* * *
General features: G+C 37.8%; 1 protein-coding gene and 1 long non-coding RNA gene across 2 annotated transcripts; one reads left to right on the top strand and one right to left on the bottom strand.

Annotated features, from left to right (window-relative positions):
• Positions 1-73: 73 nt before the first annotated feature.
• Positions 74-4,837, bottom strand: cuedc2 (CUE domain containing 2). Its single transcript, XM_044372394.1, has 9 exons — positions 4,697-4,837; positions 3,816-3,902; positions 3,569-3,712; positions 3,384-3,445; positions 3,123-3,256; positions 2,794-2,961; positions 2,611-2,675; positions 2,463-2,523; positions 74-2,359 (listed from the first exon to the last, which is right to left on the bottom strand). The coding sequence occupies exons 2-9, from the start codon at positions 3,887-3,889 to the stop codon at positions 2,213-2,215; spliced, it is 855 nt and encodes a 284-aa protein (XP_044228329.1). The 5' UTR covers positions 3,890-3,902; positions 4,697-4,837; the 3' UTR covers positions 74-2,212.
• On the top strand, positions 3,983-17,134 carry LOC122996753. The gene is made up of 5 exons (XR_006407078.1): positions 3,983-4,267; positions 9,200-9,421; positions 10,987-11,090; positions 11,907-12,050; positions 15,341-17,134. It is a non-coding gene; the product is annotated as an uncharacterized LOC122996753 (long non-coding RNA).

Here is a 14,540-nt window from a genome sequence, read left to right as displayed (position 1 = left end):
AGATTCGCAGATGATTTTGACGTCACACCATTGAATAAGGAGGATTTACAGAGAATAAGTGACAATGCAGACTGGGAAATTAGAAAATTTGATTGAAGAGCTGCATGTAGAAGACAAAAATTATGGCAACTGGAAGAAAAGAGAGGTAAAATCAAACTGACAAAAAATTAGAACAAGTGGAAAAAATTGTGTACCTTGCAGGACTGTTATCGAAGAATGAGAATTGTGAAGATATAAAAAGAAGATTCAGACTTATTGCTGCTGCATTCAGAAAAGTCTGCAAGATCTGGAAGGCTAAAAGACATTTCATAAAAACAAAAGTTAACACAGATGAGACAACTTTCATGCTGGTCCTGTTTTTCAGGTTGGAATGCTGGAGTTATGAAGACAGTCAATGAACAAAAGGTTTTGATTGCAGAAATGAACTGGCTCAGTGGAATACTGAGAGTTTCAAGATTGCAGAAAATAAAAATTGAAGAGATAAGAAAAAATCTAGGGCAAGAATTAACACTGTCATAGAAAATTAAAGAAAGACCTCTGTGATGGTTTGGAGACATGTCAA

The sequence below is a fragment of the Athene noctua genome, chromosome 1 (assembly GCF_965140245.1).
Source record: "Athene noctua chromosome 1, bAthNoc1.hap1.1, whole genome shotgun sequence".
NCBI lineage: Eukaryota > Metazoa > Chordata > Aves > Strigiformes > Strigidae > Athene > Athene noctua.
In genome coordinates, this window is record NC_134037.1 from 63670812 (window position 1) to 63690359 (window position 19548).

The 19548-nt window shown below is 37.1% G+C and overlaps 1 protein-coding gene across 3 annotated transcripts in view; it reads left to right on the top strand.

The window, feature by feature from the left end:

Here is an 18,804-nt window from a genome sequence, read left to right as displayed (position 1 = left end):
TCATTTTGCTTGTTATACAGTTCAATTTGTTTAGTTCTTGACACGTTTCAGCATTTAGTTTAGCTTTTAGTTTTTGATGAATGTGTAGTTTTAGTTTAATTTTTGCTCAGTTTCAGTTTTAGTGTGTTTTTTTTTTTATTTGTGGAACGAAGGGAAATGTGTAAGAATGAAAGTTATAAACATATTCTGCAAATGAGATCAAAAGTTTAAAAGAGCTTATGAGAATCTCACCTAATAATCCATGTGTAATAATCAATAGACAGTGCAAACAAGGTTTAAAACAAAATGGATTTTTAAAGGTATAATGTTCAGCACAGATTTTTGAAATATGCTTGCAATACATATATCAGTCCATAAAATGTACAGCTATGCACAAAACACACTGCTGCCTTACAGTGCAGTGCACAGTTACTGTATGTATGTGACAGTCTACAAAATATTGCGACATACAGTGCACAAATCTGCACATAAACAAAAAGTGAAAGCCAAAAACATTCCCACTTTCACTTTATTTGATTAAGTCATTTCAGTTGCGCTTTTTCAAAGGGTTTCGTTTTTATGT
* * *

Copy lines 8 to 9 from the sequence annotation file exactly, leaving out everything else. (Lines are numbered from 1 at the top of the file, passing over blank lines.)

The sequence below is a fragment of the Athene noctua genome, chromosome 1 (assembly GCF_965140245.1).
Source record: "Athene noctua chromosome 1, bAthNoc1.hap1.1, whole genome shotgun sequence".